Friday, October 12, 2012

The Frontispiece of
The English Spy

When, a year and a half ago, I wrote a post on Charles Molloy Westmacott and his book of 1825 The English Spy, I thought that the illustration The Five Orders of Society was the frontispiece. I have just recently discovered that there was another, official, frontispiece to the book--a glorious, full-colour illustration by Robert Cruikshank.
Isaac Robert Cruikshank (1789-1856) was born into an artistic family and became one of the leading satiric artists of the Regency, along with his brother George. This illustration is, to my mind, a perfect microcosm of my favourite historical period, and a triumph of his genius.

Westmacott's (aka Bernard Blackmantle) own description of the picture is worth reproducing. Italics are original to the text.
 The Frontispiece
is intended to convey a general idea of the nature of the work; combining, in rich classic taste, a variety of subjects illustrative of the polished as well as the more humble scenes of real life. It represents a Gothic Temple, into which the artist, Mr. Robert Cruikshank, has introduced a greater variety of characteristic subject than was every before compressed into one design. In the centre compartment, at the top, we have a view of a Terrestrial Heaven, where Music, Love, and gay Delight are all united to lend additional grace to Fashion, and increase the splendour of the revels of Terpsichore.
In the niches, on each side, are the twin genii, Poetry and Painting; while the pedestals, right and left, present the protector of their country, the old Soldier and Sailor, retired upon pensions, enjoying and regaling themselves on the bounty of their King. In the centre of the Plate are three divisions representing the King, Lords, and Commons in the full exercise of their prerogatives. The figures on each side are portraits of Bernard Blackmantle (the English Spy), and his friend, Robert Transit (the artists), standing on projecting pedestals, and playing with the world as a ball; not doubting but for this piece of vanity, the world, or the reviewers for them, will knock them about in return. On the front of the pedestals, are the arms of the Universities of Oxford and Cambridge; and in the centre armorial shields of the Cities of London and Westminster.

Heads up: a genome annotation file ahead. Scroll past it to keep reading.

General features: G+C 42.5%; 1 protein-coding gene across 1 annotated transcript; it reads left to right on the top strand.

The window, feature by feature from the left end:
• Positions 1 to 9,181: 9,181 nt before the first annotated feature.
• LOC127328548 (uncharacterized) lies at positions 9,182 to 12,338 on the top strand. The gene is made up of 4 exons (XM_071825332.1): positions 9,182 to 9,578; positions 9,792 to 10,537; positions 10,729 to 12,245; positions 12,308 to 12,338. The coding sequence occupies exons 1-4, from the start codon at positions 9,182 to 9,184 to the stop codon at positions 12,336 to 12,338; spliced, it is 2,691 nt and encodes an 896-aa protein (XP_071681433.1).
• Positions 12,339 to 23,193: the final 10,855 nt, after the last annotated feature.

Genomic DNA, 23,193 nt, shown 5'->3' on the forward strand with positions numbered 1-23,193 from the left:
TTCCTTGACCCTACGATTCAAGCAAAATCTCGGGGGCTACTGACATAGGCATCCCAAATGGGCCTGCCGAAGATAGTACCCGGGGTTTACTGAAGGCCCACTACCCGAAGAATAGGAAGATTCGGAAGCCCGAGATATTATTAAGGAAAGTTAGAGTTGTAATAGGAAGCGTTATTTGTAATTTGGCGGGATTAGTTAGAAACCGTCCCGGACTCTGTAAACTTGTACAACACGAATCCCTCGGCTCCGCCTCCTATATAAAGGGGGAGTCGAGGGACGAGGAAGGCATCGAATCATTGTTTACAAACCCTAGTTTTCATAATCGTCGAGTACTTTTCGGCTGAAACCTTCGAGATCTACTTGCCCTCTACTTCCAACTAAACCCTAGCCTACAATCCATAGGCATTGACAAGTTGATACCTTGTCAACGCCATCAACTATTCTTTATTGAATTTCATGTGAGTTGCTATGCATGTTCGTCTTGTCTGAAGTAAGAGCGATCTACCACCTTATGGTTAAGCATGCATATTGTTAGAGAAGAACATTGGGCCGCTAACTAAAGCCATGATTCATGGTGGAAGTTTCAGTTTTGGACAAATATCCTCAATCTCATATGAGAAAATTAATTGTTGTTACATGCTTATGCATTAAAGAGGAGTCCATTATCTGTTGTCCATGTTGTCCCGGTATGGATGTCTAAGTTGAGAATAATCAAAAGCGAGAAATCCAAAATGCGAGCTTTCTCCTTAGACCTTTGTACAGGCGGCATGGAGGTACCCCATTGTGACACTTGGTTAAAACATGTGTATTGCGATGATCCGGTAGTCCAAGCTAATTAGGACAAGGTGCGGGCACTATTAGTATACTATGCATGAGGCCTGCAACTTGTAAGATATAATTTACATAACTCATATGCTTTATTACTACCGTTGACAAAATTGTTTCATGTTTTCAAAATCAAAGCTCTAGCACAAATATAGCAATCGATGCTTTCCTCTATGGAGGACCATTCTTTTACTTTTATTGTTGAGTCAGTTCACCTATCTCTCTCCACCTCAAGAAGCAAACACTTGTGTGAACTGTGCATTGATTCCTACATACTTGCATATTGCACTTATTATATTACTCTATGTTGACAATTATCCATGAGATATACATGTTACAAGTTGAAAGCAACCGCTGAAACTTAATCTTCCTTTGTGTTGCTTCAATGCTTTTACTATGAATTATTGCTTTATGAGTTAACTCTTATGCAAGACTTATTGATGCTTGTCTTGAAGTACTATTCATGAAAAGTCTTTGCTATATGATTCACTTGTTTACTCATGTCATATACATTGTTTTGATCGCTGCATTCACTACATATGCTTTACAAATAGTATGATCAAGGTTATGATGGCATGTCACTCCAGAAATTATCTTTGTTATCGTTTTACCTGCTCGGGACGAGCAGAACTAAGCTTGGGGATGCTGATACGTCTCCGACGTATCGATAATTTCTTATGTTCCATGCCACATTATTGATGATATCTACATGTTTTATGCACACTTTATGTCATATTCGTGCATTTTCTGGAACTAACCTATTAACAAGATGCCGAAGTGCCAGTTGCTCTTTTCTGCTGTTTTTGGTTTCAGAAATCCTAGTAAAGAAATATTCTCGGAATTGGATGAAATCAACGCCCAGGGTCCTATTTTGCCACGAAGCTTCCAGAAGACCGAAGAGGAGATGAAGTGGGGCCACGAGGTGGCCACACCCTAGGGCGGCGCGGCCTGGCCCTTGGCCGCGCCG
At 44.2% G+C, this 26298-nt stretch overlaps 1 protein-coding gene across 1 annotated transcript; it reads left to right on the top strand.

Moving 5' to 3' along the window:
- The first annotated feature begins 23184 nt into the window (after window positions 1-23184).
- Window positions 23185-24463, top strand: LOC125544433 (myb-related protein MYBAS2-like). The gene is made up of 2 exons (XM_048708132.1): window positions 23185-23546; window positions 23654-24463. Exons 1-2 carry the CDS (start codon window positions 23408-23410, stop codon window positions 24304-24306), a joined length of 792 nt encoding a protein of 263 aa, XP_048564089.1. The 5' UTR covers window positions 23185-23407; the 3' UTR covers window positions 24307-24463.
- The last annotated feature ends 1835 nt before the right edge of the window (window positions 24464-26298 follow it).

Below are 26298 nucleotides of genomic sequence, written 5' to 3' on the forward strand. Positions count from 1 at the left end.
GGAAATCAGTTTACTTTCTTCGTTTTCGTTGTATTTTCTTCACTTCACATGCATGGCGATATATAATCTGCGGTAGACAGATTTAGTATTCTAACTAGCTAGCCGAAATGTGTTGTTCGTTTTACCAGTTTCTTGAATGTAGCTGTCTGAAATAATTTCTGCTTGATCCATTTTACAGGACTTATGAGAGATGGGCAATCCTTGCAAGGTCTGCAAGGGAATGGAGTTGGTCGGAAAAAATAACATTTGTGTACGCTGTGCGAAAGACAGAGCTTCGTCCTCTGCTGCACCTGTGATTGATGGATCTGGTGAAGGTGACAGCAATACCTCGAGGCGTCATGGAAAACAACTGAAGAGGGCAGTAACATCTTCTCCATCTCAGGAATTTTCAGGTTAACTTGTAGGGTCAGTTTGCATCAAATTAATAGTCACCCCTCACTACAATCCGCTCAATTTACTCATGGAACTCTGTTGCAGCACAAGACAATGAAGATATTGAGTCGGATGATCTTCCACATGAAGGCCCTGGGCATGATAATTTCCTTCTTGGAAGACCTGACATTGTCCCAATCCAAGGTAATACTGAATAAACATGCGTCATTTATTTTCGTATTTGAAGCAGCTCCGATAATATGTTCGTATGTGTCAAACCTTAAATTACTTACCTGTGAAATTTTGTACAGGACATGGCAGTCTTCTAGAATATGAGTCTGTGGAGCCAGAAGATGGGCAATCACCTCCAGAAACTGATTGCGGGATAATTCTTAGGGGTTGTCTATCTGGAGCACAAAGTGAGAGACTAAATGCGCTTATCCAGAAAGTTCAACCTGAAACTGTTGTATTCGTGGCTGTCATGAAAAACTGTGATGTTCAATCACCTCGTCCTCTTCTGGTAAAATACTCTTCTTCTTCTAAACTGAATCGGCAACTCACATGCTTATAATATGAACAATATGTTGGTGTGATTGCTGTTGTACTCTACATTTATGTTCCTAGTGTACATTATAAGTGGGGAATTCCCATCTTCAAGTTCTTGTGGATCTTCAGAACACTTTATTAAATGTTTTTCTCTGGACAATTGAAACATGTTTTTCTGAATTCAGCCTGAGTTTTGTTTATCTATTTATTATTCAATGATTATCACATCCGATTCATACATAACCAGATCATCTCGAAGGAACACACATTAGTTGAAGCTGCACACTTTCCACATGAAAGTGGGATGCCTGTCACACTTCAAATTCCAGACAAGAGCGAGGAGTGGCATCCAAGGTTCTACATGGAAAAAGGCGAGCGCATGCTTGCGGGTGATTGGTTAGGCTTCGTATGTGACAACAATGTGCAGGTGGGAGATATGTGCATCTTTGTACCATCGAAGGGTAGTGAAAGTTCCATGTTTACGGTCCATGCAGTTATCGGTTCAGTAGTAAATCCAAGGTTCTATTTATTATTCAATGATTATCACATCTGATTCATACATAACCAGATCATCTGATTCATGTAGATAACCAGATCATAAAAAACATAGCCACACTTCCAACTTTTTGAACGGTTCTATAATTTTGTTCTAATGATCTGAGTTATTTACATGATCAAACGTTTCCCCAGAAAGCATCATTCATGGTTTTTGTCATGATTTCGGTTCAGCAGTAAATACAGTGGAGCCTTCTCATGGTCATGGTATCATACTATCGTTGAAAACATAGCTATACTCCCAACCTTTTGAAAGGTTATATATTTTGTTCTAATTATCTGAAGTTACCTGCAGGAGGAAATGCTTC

The picture of a modern Hell, in the centre, between the pedestals, has the very appropriate emblems of Misery and Death, in the niches on each side.
Crowning the whole, the Genius of Wit is seen astride of an eagle, demonstrative of strength, and wielding in his hand the lash of Satire; an instrument which, in the present work, has been used more as a corrective of vice than personal ill-nature.
I disagree with Mr. Westmacott's final statement, for I find the whole book indicative of ill-nature. Westmacott was an unsuccessful social climber, and he used The English Spy to ridicule the society that would not accept him. But I have discussed the book elsewhere and it is this illustration that now fascinates me. The 'twin genii' of Poetry and Painting are absolutely charming little creatures, each in its own detailed setting.
The ballroom tableau at the top is wonderful, the dancers and the harpist clearly delineated, and even a waiter with a tray of glasses included in the tiny scene!

The bottom-most drama is chilling in its accuracy. Destitute Misery sits in a filthy alley, or perhaps a prison, and on the other side a desperate gentleman blows out his brains, his despair caused by loss at the tables that form the main vignette. The dark tension of the picture displays the reason for the designation of a gaming table and its environs as 'Hell'.

This illustration encapsulates the Regency world to perfection, its heights to its depths. The satiric drawing of Cruikshank surpasses the satiric writing of Westmacott/Blackmantle. The latter is tainted by the ill-nature he denies, the former--the artwork--is undiluted brilliance. At the very top of the picture the Genius of Wit--a fat little cherub who carries the scourge of satire--is crowned by the Prince of Wales' three feathers. Satire, indeed.

'Til next time,


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